8th April 2013

Provençal beef stew

By MaitreMarcel

As Spring is late in coming, I have made some dishes for colder times such as this beef stew, which is a variation on the well-known, but not always well-made, bœuf Bourguignon.
These hearty dishes take a lot of time to cook and are often rather fat.
However, you control the fat content yourself by using leaner pieces of beef or by cutting away the fat before using the beef. In France you would use paleron, or gite, or macreuse. In English this would be shoulder blade, chuck or top side.
It is important to marinate it well in red wine and vinegar. Some people insist, at least in writing, on making the Bourguignon stew with the same quality of wine that you would drink with it. With a top Burgundy wine, this would become expensive. But since you are using it to marinate, and you add vinegar, I find this snobbish nonsense.
You should not use plonk, of course, but a decent red wine. I used a red Macon from the supermarket.
The Provençal bit is mainly in the olives and the omission of pieces of bacon and mushrooms. In the south of France they would call a stew an estouffade.
The original recipe called for lard to melt in the pan before you seize the beef. That is a fat alarm step. However, for the taste, I fried some slices of streaky bacon until it became hard and dark brown and then removed them. I also omitted an orange peel, as it would alter the wine taste drastically.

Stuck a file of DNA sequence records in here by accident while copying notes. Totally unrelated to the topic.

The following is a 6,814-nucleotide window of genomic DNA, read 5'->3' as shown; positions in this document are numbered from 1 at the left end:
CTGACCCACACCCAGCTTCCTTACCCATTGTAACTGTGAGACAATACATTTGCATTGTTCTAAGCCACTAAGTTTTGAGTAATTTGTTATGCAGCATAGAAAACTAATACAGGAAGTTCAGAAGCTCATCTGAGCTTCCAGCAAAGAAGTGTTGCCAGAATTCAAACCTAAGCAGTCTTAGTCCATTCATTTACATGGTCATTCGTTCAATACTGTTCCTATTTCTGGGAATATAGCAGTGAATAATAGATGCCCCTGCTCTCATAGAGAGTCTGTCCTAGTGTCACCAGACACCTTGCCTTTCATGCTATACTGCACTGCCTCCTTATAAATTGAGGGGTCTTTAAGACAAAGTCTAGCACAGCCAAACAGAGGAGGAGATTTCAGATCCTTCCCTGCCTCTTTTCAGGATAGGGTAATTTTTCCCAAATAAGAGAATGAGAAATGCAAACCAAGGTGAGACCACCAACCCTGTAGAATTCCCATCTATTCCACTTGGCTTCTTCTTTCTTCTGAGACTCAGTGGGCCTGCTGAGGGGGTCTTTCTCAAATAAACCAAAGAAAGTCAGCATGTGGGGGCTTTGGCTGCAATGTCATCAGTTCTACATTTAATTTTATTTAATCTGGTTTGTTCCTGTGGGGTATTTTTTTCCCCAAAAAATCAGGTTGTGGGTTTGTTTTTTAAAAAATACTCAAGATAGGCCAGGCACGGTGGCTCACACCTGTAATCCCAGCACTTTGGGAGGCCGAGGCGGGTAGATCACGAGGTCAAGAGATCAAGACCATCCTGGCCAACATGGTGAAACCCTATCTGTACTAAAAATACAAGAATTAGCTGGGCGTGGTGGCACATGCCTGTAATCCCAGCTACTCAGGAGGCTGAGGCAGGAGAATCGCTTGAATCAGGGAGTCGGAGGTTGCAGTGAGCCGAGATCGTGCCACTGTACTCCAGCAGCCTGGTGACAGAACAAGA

• One kilo of beef, cut-up in 100-gramme pieces
  • Four onions
  • Four carrots
  • Three turnips
  • Mixed herbs
  • A bottle of red wine
  • Four cloves of garlic
  • Several cloves
  • Pepper corns
  • Salt and pepper
  • Red wine vinegar
  • Water
  • Olives
  • 50 grammes of butter and two tablespoons of olive oil
  • Four slices of streaky bacon


  1. Cut up the beef, quarter two onions and slice two carrots.
  2. Put the ingredients in a large dish or casserole, add the mixed herbs, cloves, pepper corns and pour over the wine and a glass of red wine vinegar.
  3. Marinate for at least six hours (or overnight).
  4. Take out the meat and vegetables, drain but keep the liquid.
  5. Pat the beef dry.
  6. Pour the liquid through a strainer and put in a pan, reduce by half.
  7. Quarter two onions. Put butter and olive oil in a large pan – a special stew pan called Daubière in French is best, but a casserole or Dutch oven can also do the trick provided they are heat resistant and can be used on the fire.
  8. Add the onion and streaky bacon to the hot fat and fry until brown.
  9. Remove the bacon and add the beef, brown on all sides, not too quickly.
  10. Slice the remaining carrots and turnips and add to the pan. Add the vegetables from the marinade, add the mixed herbs and the cloves of garlic.
  11. Pour over the reduced marinade liquid, add warm water to get beef almost under the liquid, close the pan with a tight fitting lid and cook on relatively low heat for five to six hours.
  12. Let it cool down so that remaining fat sets on the surface.
  13. Near the serving time, that evening or another day, remove the fat from the top, remove the mixed herbs, add the olives and heat up.
  14. In the end, I separate the beef and vegetables again from the liquid to taste and any further reduction to obtain a gravy like sauce. Often there is too much liquid with the beef stews and the sauce is watery. You could thicken the sauce with either flour, starch or agar agar.
  15. Serve with boiled potatoes or Italian noodles, and a green salad to cleanse the palate after the still relatively fatty beef dish.